As part of Ballotpedia’s coverage on the coronavirus pandemic, we are compiling a daily summary of major changes in the world of politics, government, and elections happening each day. Here is the summary of changes for June 2, 2020.
State stay-at-home orders
- As of June 2, stay-at-home orders have ended in 35 states. Eighteen of those states have Republican governors and 17 have Democratic governors (including Wisconsin, where the state Supreme Court invalidated the stay-at-home order). Of the eight states with active stay-at-home orders, seven have Democratic governors and one has a Republican governor.
The 1918 influenza pandemic
The 1918 midterm elections occurred during the 1918 flu pandemic, one of the most severe in history. Each day, we’ll look back at a story from the 1918 elections to see how America met the challenges of holding elections during a national health emergency.
On November 7, 1918, The Pioneer in Minnesota published an article titled, “Counting of Ballots Tedious Operation.” The article discussed how Bemidji, Minnesota’s precinct counting was a slow process because of the number of candidates and ballots.
“Bemidji’s precinct count dragged throughout election night and far into the next day. Some of the [precincts] started the count on the state ticket and some on the county. The polls closed at 9 o’clock and the lunch hour also occupied its space of time. It was a slow process on account of the number of candidates and state and county ballots.
The county precincts commenced to report during the morning following the election and over half the county was in by the evening, with more following today, a hard task being well done…The most distressing incident of the county election was that Editor ‘Bill’ Noonan of the Baudette Region was confined to his room with the Spanish ‘flu.’ Election time and election day is Editor Noonan’s greatest pastime.”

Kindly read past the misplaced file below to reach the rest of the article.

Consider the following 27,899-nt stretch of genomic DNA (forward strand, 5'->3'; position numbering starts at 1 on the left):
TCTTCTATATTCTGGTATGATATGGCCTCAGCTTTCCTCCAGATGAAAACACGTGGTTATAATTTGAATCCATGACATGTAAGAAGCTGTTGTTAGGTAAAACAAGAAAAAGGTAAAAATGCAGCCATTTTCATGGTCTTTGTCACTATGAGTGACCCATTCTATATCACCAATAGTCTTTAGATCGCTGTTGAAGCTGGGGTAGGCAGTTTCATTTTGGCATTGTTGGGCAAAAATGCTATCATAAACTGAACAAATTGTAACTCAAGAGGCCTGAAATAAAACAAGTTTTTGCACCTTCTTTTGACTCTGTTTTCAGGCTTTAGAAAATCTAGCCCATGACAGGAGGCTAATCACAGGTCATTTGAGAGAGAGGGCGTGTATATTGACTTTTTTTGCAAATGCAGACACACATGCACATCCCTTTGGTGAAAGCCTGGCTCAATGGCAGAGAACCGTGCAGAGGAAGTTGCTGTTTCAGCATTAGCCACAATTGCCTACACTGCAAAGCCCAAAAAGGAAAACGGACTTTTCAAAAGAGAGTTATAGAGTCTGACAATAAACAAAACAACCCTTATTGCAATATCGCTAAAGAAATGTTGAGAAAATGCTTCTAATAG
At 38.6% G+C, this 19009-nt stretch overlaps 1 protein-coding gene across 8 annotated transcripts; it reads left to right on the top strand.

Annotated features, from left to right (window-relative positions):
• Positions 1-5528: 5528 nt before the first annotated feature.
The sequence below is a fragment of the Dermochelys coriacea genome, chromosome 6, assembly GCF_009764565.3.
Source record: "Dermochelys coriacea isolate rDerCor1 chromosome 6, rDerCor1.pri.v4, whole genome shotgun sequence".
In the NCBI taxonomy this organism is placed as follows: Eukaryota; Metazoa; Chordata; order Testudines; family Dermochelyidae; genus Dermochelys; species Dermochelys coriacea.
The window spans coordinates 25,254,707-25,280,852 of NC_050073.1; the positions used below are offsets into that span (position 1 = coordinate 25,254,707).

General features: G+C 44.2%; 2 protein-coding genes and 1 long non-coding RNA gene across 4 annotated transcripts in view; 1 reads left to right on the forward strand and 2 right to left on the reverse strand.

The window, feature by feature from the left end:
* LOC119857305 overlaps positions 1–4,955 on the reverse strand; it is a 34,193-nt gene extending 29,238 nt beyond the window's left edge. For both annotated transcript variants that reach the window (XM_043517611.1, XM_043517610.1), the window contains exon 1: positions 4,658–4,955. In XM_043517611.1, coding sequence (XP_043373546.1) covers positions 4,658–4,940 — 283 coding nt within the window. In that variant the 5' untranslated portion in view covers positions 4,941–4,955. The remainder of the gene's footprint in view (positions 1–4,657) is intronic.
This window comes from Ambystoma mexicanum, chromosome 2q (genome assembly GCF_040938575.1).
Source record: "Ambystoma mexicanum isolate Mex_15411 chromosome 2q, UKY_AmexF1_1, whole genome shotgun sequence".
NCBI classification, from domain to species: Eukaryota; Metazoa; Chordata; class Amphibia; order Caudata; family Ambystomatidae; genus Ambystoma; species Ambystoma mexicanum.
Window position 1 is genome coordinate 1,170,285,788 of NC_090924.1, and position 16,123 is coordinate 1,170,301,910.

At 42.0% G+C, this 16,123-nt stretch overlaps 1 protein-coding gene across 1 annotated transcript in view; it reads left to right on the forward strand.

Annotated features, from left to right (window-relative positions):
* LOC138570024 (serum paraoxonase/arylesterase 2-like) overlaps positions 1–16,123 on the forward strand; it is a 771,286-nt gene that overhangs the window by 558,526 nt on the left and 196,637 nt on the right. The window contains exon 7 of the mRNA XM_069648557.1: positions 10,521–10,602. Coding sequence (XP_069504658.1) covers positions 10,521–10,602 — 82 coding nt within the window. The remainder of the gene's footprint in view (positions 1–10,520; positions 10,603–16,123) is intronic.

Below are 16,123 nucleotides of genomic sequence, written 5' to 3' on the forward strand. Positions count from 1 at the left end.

Lawsuits about state actions and policies
- To date, Ballotpedia has tracked 98 lawsuits, spanning 34 states, relating to governmental actions undertaken in response to the COVID-19 pandemic. Orders have been issued, or settlements have been reached, in 34 of those lawsuits.
- Ballotpedia has separately tracked another 90 lawsuits, spanning 32 states, dealing with the administration of elections in light of the pandemic. Orders have been issued, or settlements have been reached, in 39 of those lawsuits.
- Curtin v. Virginia State Board of Elections – On May 29, Judge Rossie Alston, of the United States District Court for the Eastern District of Virginia, rejected a challenge to Virginia’s temporary expansion of absentee voting eligibility in the state’s May and June elections. The state department of elections had advised local registrars that all voters could cite disability or illness as their reason for requesting absentee ballots, in light of the COVID-19 outbreak. The plaintiffs alleged that state officials had exceeded their authority in doing this and that such expansion would increase the number of votes cast unlawfully, thereby diluting the impact of votes cast lawfully. The plaintiffs requested that the court issue a preliminary injunction barring officials from implementing the policy. Alston rejected the motion: “Undermining belief in the purity of the electoral process, whether by inappropriately facilitating the participation of some or by diluting the participation of others, inherently brings us to question the sanctity of the democratic process itself. The bottom-line here is that while the basis of Plaintiffs’ Complaint may be well-founded, the Court is constrained at this time from remedying these constitutional grievances.”
- Twenty states have postponed state-level primary or special elections.